Irish Stylings…

Celtic art conjures visions of knotwork – or what some tattooists call “Celtic Nightmares”. Not me. Can’t get enough, in fact!  There are three traditional styles of Celtic design:  knot work, maze patterns and spirals.  Celtic knotwork is distinguished by its never ending pattern, and also includes Zoomorphic designs (see the birds in the piece to the right).  Spirals are typically rendered in three’s, which while attributed to the Holy Trinity is pre-Christian symbolism for This World, the Otherworld and the connection In Between.  And then there’s the maze pattern… the path we take as we find our way each day… a metaphor for life’s journey.

Celtic Styles: Knotwork, Spirals and Maze Patterns

Shamrock Shakes, green beer and kilt lifting

Yes, it’s the week of Shamrock Shakes, green beer, kilt lifting and (for the rest of us) a nice pint of Guinness and music that is off the hook!  Pre-dating St. Pat is the indigenous tradition of Celtic tattooing, so what better time than now to peruse some Celtic art and history?

The ancient pre-Celtic people are referred to as Picts, whose name was a derogatory reference meaning “Painted” used by the Romans for their tattooed enemies.  The Gaelic Celts used the term “Curithnii”, meaning “the People of the Designs”… and hey now – I’d say that’s more like it.  The Picts were not simply painted but indeed tattooed, using sharp iron tools and a natural plant-based blue ink called Woad.

While not much is definitively known about the Picts (who began to merge with the Gaelic people by the 10th Century), there are Roman accounts of fierce warriors with “wild hair” (apparently lime paste was used to stand hair straight on end) who were “painted blue”.  So, for some of us not much has changed I guess.

Here are a few images of how the Picts may have appeared, and a piece of Pictish stone art that I recently had the opportunity to render!

the Picts

Today at the Studio

Where’s Waldo?

Celtic back piece blackwork

From the Archives

From Awen’s archives… check out the watercolor gray work.  It’s an unusual effect you don’t see everyday, providing depth and texture to a tattoo.  Ka Chow!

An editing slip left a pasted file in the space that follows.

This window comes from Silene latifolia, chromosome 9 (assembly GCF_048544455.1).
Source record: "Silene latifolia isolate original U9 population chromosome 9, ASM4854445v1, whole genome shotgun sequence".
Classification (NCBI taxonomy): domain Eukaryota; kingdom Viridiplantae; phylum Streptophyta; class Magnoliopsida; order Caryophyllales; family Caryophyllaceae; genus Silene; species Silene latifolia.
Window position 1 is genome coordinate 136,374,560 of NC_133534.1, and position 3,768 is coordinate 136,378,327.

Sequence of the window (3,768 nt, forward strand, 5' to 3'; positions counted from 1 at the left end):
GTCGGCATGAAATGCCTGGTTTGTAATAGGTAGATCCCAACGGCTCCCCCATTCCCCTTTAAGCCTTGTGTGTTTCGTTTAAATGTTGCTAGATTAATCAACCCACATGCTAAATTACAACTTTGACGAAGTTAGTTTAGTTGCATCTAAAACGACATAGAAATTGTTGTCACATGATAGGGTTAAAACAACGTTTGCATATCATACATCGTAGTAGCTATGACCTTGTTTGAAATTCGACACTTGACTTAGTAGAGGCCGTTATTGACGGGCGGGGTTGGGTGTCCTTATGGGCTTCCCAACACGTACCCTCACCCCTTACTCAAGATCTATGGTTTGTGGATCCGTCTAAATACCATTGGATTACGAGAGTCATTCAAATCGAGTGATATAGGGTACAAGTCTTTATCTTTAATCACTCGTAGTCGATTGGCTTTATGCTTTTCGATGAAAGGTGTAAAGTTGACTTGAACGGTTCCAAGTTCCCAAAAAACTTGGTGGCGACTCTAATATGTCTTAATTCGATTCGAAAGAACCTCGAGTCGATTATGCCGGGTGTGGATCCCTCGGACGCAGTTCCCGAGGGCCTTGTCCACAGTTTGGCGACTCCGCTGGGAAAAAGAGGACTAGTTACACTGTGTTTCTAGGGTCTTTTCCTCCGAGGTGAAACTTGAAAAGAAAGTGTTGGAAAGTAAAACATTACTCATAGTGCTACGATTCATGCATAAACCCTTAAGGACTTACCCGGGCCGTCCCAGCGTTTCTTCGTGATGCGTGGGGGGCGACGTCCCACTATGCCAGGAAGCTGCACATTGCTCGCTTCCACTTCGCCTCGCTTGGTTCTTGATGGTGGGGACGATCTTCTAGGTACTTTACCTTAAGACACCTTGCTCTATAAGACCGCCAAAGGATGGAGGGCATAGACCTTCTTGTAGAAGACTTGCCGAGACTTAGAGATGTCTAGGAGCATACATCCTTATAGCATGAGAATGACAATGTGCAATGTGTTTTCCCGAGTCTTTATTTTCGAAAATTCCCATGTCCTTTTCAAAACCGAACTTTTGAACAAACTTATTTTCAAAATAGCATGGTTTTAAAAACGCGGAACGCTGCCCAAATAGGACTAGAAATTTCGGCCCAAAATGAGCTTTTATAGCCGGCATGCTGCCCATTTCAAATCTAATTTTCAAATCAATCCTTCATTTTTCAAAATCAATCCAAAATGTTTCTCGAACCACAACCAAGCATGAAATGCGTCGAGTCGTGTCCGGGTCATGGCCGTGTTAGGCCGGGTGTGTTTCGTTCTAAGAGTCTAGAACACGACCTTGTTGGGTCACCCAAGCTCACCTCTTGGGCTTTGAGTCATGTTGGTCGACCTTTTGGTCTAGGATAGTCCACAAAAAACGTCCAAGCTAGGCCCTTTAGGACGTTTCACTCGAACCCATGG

Gray Watercolor

Celtic Evolution

New art done in 17 minutes! Just kidding. (Got your attention, though, huh?.) Okay, here we have the most recent addition to Nate’s Celtic back piece. You will experience a Where’s Waldo moment if you look closely… Check it out: three of the challenges facing us with this piece were: 1) Tying in the existing tribal piece on the left, 2) Connecting the two existing open strands from the lower left and right sides to the new work, and 3) Lining up the new knot work to fit in a symmetrical way with the existing knot work. Stay tuned for photos of the completed work in a couple of weeks. (A photo of Nate’s right shoulder addition were posted on the Art With a Point FB page back on 1/2/10.)

Celtic Backpiece Evolution

Today’s Tattoo

WZCelticI always get excited about having the opportunity to tattoo a portrait. It’s a style of tattooing that isn’t often requested, is extremely challenging, and incredibly distinctive. When tattooing a portrait, it’s important to have multiple clear photos to work from in order to most accurately render the subject. However, as you’ll see here, even when working from one photo an accurate photo realistic representation is possible.

Evolution of a Tattoo, part 2

concept design and final tattoo

concept design and final tattoo

Another example of the evolution of a custom designed tattoo from draft to completed artwork. You’ll recognize the artwork from the blog entry dated July 4 of this year.

One aspect of this piece I enjoyed working with was the texturing in the armor. While we’re quick to think of how to add color or shading to a tattoo, incorporating texture into the piece is less common. While often under appreciated, textured detail adds significantly to a piece.

Evolution of a Tattoo

concept design, final design and completed tattoo

concept design, final design and completed tattoo

Today’s blog entry shows the evolution of a tattoo, from concept sketch to final draft and finally, the completed tattoo.  The concept sketch is a simple initial sketch which captures the flow of the arm and introduces the various design components.  The journey from concept sketch to final draft refines the design and begins to introduce some detail.  The most notable transformation comes during the tattoo application itself when full detail, shading, color and texture are introduced.

Celebrating the 4th

art with a point custom tattooYesterday I had the honor of celebrating the 4th of July by spending the day tattooing an Iraq Veteran who is celebrating his first 4th back in the U.S. in two years. I tattooed him two years ago prior to his shipping out, and was relieved to hear that he has returned home safely along with everyone in his unit. Thank you, Nathan for your service.